Hong Kong reported 123 new coronavirus cases on Friday – a new daily record, raising the city’s total case count to 2,372. Meanwhile, the city’s death toll reached 16 following the passing of a 74-year-old man on Friday at United Christian Hospital. He was a resident at an elderly care home.

Photo: May James/HKFP.

The Centre for Health Protection confirmed that 62 of the new cases have links with other cases, pending ongoing investigation. The remaining 53 new infections appear to be unrelated to any existing cases whilst eight were imported.

“[W]e are seeing patients who have many social activities that are difficult to track and difficult to put their close contacts under quarantine,” Dr Chuang Shuk-kwan, head of the centre’s Communicable Disease Branch, told the press. “The testing facility, the quarantine facility, as well as hospital capacity are reaching their limits. If this trend continue[s], it would be very difficult for us to control these cases.”

Among the 62 cases, 54 were transmitted via gatherings with relatives and friends, such as eating out at restaurants and playing mahjong. Others were infected at the workplace or through eating out with colleagues without wearing a mask. Eight cases were imported from abroad, including from the Philippines, India, Pakistan, and Ethiopia. The latter infection was a result of close contact with a pilot.

The Leisure and Cultural Services Department closes beaches in light of the new wave of coronavirus epidemic. Photo: GovHK.

Infections have been found among customers and workers of the city’s restaurants, wet markets, and residential aged care facilities. One case was a customer at Tak Kee Chiu Chow restaurant in Sai Wan. There were also cases found among diners at Star Restaurant in Ho Man Tin, and another eatery in Tuen Mun.

Quarantine list

One of the city’s top health experts, Gabriel Leung, has said that the government’s list of exemptions from mandatory quarantine may be to blame for the third wave of infections. Research from Leung – the dean of the medicine faculty at the University of Hong Kong – directly refutes the government’s claim that the current rise in cases was not linked to policies that exempt certain groups and individuals from 14-day quarantine requirements.

According to RTHK, Leung has said that recent cases have arisen in new areas of the city which are discrete and unrelated to previous clusters. This suggests that new infections are stemming from imported cases brought into the city by those who did not undergo mandatory quarantine measures.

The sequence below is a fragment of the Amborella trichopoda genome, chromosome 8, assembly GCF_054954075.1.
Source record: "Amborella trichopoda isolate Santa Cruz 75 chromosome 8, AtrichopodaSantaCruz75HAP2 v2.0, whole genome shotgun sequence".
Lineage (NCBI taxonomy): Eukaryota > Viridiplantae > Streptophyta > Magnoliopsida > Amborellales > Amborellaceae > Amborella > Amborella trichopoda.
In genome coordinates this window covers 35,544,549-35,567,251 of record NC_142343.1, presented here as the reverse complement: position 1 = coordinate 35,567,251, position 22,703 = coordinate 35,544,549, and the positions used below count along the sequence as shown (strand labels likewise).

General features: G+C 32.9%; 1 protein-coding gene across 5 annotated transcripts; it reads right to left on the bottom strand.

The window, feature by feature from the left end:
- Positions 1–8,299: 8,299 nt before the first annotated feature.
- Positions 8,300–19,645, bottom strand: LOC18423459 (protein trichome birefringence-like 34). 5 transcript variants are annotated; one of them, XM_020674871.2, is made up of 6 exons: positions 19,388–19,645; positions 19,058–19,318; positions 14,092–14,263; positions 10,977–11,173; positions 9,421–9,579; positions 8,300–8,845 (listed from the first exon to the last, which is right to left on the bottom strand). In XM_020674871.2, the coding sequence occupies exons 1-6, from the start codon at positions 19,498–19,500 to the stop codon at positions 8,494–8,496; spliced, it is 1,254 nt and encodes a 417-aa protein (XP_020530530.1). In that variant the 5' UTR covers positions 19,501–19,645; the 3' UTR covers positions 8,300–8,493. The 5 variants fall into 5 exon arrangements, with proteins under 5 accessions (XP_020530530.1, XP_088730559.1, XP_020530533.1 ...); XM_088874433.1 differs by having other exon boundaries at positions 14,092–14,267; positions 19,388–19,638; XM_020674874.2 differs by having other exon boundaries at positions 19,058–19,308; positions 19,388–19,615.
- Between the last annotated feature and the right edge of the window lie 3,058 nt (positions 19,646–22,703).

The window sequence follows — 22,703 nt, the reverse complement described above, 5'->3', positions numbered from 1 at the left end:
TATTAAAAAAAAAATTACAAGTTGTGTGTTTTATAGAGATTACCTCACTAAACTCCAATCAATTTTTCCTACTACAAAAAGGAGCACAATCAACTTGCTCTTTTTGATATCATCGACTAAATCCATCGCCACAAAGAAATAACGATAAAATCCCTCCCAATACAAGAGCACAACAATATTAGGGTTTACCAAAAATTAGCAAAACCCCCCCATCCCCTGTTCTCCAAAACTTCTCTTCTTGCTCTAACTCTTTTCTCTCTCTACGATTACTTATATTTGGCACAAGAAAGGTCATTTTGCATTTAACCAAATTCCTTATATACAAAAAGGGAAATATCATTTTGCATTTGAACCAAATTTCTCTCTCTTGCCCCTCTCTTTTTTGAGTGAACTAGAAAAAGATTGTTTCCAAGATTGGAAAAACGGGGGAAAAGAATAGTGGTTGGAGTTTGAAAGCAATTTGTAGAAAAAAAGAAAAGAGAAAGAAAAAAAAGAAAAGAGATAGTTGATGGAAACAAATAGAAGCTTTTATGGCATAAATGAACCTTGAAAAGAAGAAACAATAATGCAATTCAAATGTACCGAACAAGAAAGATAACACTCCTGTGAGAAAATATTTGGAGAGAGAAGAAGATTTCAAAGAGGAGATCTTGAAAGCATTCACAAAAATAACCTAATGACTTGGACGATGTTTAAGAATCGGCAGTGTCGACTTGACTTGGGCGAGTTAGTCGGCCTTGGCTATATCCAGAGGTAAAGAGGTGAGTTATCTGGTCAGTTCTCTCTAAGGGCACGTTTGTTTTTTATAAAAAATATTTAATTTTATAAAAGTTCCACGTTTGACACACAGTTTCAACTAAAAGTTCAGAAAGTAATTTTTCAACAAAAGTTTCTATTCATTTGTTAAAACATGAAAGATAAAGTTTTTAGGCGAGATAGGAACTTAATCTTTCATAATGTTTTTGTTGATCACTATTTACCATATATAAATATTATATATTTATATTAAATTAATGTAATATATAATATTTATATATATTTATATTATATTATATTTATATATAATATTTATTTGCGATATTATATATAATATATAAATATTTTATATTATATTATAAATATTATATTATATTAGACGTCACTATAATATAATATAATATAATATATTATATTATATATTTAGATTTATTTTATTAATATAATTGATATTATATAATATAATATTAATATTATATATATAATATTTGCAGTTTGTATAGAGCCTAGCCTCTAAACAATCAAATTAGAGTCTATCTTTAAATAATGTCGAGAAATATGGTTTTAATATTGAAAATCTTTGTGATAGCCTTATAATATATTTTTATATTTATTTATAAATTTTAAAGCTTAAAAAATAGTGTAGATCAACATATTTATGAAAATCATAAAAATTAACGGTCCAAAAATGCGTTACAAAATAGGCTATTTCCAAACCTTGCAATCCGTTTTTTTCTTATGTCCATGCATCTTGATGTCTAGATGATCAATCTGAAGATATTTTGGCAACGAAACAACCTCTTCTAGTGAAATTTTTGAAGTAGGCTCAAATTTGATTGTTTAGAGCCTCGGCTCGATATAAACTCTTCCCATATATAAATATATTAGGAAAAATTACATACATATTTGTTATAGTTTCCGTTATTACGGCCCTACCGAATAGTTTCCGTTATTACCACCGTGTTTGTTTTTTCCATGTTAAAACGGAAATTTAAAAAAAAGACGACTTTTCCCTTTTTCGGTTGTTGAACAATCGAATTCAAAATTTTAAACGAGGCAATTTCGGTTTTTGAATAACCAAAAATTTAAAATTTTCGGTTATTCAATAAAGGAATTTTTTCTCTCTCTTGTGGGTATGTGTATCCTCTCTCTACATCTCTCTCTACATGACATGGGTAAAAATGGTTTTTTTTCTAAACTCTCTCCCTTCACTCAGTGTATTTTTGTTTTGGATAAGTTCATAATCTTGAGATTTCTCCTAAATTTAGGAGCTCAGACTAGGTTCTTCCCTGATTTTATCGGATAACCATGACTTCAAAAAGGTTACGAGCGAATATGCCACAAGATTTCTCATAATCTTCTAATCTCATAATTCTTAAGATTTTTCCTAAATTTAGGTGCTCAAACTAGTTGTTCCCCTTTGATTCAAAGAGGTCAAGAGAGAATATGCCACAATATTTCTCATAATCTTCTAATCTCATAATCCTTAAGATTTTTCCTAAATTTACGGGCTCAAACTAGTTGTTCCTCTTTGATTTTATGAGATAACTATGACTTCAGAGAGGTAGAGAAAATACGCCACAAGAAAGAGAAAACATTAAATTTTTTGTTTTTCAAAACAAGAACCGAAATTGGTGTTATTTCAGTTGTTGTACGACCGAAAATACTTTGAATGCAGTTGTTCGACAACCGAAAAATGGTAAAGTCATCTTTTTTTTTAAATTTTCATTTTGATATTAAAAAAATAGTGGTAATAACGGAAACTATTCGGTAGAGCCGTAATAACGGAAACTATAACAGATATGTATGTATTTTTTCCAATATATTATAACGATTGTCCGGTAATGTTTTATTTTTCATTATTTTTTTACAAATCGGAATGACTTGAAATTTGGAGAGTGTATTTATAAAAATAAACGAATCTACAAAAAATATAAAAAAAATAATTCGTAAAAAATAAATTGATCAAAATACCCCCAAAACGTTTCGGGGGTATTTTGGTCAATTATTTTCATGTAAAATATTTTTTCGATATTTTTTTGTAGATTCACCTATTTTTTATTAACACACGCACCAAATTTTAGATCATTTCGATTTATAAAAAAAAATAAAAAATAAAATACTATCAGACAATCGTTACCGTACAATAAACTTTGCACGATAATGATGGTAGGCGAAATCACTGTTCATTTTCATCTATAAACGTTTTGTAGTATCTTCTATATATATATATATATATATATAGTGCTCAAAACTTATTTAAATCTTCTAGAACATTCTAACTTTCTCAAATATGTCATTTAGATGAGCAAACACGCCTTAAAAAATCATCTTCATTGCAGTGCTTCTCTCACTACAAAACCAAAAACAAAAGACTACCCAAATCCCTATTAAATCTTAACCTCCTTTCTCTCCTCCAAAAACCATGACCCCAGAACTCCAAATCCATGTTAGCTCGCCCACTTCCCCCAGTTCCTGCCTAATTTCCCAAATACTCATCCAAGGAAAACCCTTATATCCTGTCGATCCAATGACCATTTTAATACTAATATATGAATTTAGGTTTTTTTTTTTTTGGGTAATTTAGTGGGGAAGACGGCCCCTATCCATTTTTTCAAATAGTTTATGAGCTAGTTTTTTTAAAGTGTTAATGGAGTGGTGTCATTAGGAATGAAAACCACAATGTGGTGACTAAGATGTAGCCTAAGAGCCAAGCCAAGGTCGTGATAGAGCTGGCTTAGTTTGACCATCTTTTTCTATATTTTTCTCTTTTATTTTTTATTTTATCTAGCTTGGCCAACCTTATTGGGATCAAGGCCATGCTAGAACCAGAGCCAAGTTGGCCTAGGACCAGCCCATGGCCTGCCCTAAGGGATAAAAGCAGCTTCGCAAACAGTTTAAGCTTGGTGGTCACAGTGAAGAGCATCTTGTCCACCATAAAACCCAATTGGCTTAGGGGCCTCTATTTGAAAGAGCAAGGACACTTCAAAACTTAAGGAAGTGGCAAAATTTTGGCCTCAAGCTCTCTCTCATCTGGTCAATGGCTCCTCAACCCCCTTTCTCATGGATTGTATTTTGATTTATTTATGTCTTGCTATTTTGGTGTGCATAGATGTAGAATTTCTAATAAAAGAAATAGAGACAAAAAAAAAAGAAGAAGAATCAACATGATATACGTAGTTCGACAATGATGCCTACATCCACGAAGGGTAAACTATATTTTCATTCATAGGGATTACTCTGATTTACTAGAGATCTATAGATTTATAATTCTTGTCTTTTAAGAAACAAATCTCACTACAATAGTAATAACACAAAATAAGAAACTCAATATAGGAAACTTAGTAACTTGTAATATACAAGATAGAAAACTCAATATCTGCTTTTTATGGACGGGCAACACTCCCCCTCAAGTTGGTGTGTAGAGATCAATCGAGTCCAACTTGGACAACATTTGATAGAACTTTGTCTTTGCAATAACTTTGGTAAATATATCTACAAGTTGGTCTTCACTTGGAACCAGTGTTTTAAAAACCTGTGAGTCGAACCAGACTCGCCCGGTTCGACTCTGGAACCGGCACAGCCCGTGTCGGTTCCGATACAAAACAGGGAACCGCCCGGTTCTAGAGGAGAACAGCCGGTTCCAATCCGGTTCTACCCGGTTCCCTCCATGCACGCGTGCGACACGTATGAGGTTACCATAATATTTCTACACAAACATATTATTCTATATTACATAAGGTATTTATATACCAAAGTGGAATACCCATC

“When they entered Hong Kong, there were no immediate quarantine measures or testing arrangements. You could imagine, some of the crew members, the hotel they stay in maybe is downtown,” he said.

The government had made certain exemptions from mandatory quarantine measures for incoming travellers from mainland China, Macau, and Taiwan. As of July 15, exemptions were made for individuals who were “necessary” for the supply of goods, government operations, safeguarding public health, and for those who were pursuing primary and secondary education.

Gabriel Leung. Photo: Screenshot.

Travelling for manufacturing or business operations, or professional services in the interests of Hong Kong’s economic development also constitute valid reasons for exemptions. Executives from hundreds of companies listed on the local and mainland stock exchanges are among those who can cross borders freely.

Leung has urged for a new governmental approach in order to stem the spread of the virus. He also stressed that further efforts should be made to detect cases at the city’s borders, and to quarantine the close of contacts of those who have been diagnosed with Covid-19.

Inbound travellers arriving at Hong Kong International Airport. Photo: Stand News.

Meanwhile, a temporary quarantine centre is being set up at Asia-World Expo to offer 24-hour medical care for patients from residential care homes. The first hall will have a capacity of 100 beds, and will be up and running within the week. The authorities say that the new temporary centre will ease the pressure on the city’s public hospitals, and will allow hospital staff to focus on treating more serious cases.

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Rhoda Kwan

Rhoda Kwan is HKFP's Assistant Editor. She has previously written for TimeOut Hong Kong and worked at Meanjin, a literary journal. She holds a double bachelor’s degree in Law and Literature from the University of Hong Kong.